As we sun-and dream-chase southward on our bikes, the smell of warm pine and layers of rolling forest stir childhood memories. I grasp at them tight, shutting out the roar of RV’s and juggernauts whose backdraft sucks us along or throws us into dangerous wobbles. I try to block out thoughts of being inches from death, and focus on the forest, or on the waves that roll in loudly from the gape of the Pacific. I think of being ten years old, of the year I lived in Oregon with my family, and try to be that same wide-eyed experience-soaking sponge.
The Oregon coastline gets great reports. “It’s so quiet and wild over here” a couple of tourists from New York enthuse. We seek out that quiet, the State Parks dotted along the shore, the viewpoints where the ocean yawns, the harbours, the occasional village with wooden and trinket charm. Otherwise, we try our best to embrace the tinnitus of ambient America, the towns of fast food, overhead wires, hanging traffic lights and four lane roads when really, two would suffice. I am infused with a mild sense of fear. We have been lucky to meet some warm-hearted, welcoming people but in-between I feel a cold desolation. An old lady’s t-shirt pronounces ‘Karma takes too long. I will smack you in the face now’ and that seems to sum things up in this land of mega-consumption, everything from engines to burgers in giant proportions. Grab it now because it may not be there tomorrow? At times I feel a little sick.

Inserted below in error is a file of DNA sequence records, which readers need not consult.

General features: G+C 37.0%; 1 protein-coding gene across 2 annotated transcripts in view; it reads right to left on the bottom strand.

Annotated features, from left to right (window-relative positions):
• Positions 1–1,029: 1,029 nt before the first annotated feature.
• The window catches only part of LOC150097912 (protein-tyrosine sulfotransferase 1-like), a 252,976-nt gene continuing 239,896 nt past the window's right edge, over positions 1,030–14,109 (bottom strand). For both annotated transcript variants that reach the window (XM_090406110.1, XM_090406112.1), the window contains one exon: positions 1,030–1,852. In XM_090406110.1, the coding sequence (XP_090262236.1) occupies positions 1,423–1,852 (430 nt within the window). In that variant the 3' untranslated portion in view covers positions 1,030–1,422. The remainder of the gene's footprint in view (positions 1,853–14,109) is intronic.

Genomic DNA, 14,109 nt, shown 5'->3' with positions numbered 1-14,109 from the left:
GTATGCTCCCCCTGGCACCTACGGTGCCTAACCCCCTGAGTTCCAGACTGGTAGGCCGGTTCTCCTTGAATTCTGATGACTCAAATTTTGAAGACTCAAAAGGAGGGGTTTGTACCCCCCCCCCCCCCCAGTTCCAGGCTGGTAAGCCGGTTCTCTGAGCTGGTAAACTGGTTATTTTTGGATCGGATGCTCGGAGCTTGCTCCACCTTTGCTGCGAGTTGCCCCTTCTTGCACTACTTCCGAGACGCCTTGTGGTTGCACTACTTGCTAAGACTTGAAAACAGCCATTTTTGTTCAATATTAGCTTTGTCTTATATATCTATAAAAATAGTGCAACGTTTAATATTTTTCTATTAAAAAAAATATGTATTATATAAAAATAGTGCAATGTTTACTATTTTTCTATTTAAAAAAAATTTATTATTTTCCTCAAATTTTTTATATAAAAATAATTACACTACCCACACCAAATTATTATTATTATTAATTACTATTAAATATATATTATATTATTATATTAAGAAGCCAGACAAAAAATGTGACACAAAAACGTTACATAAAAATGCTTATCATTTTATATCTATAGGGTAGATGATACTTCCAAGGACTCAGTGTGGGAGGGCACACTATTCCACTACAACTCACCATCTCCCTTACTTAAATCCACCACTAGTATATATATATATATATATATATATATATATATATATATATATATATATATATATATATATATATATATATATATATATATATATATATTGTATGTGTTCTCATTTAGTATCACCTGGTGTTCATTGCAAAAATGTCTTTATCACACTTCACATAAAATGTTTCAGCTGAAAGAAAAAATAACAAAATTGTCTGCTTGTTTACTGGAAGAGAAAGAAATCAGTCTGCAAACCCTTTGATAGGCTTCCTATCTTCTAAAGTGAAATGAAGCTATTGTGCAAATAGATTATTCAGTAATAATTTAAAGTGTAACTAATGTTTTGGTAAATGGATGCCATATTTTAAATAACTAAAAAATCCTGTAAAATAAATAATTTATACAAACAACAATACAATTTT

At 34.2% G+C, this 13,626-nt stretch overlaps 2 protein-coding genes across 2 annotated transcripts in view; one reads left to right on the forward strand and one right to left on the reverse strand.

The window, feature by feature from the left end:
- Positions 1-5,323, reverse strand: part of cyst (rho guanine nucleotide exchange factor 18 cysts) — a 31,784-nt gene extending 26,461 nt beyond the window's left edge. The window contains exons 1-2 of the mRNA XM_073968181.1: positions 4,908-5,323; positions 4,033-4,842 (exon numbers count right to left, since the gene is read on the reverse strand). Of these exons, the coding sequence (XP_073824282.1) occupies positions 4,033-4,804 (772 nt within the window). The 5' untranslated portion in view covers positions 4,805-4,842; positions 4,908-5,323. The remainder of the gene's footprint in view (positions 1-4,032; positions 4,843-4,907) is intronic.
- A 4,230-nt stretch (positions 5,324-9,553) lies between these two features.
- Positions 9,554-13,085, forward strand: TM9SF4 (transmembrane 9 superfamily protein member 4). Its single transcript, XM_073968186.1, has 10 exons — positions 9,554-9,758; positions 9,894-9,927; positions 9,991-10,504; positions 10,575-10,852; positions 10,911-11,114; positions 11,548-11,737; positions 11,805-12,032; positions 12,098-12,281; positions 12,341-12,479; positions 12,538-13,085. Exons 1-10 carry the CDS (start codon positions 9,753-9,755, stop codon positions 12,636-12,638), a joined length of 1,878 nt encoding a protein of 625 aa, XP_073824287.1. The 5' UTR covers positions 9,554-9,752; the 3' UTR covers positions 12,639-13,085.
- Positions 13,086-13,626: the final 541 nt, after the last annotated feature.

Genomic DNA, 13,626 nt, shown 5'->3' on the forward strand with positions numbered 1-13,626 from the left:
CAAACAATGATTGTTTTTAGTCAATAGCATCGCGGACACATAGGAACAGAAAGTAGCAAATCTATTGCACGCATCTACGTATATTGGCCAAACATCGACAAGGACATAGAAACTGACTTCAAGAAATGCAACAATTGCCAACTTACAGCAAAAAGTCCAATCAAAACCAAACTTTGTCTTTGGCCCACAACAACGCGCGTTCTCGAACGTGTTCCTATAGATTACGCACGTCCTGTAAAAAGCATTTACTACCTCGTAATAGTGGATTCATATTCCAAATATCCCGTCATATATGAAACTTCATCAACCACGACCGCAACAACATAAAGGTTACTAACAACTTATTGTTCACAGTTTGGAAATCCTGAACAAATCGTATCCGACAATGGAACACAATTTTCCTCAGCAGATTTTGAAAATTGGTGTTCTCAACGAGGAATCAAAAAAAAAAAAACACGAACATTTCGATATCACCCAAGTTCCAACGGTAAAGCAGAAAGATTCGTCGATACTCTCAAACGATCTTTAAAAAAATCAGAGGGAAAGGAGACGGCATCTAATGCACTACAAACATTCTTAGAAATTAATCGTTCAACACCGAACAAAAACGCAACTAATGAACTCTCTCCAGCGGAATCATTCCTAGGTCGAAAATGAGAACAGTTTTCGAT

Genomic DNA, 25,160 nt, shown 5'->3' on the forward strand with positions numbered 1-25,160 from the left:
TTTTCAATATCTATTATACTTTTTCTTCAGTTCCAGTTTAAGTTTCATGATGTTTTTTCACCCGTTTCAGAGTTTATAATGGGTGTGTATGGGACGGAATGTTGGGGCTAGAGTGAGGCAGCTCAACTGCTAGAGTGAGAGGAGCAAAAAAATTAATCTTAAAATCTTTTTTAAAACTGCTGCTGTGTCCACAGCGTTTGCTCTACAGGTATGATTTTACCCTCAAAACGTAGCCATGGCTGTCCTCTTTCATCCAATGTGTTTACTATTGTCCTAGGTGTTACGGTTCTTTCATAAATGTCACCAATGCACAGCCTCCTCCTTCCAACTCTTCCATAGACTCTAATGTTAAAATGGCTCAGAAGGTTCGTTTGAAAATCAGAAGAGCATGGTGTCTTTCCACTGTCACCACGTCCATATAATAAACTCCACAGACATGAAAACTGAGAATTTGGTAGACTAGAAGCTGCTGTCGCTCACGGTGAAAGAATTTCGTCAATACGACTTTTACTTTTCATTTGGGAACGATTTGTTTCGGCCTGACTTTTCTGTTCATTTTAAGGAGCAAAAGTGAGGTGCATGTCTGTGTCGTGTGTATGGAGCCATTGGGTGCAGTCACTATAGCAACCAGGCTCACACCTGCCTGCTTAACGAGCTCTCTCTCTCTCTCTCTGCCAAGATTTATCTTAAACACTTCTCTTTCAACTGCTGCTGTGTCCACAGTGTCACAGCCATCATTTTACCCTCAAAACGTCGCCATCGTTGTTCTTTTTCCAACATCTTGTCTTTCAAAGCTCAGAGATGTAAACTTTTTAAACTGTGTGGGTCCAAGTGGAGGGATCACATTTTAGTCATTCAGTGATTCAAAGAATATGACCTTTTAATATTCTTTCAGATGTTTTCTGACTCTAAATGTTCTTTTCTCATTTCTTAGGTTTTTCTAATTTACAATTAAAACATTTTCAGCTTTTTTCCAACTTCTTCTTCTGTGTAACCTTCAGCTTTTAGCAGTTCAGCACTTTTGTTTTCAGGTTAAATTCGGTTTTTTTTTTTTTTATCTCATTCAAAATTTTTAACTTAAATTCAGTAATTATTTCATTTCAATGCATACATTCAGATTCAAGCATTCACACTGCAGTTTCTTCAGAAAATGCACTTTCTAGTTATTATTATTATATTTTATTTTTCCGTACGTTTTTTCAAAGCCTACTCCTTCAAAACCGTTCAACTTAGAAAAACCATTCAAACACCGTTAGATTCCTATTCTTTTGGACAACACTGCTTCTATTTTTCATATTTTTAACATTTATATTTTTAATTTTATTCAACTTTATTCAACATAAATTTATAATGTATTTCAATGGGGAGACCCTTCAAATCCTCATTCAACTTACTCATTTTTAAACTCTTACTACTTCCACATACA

Yesterday we rode past the state-line cannabis shop and into California. It felt instantly softer and warmer, deciduous trees and agricultural land in the glow of a setting sun. It was another dusky end to a days riding, we have found a rhythm, rising with the sun and resting with the moon, lunch at marts or roadside diners, pedalling to America’s beat.
Its funny how 80 to 100 km a day can feel so intimidating but then become so normal. Our bodies barely complain considering what we are asking of them. Towing the bulk of the load, Niall is shredding kilos and gaining strength, stalwart as the Giant Redwoods we’re about to ride through. I am scattered, toothache taking me out of the zone and on a U.S dental tour, but when the painkillers take effect I am present, enjoying the ride into the unknown. Rich, last minute to join our small pedalling tribe, rallies like a cheerleader and has become our local cider specialist. We are an eclectic mix: different perspectives and various vices, but that’s part of what makes it interesting. A quest.
From the Redwood Gate to the Golden Gate the next episode awaits us. It’s hard to believe that we will be riding into San Francisco in eight days time.
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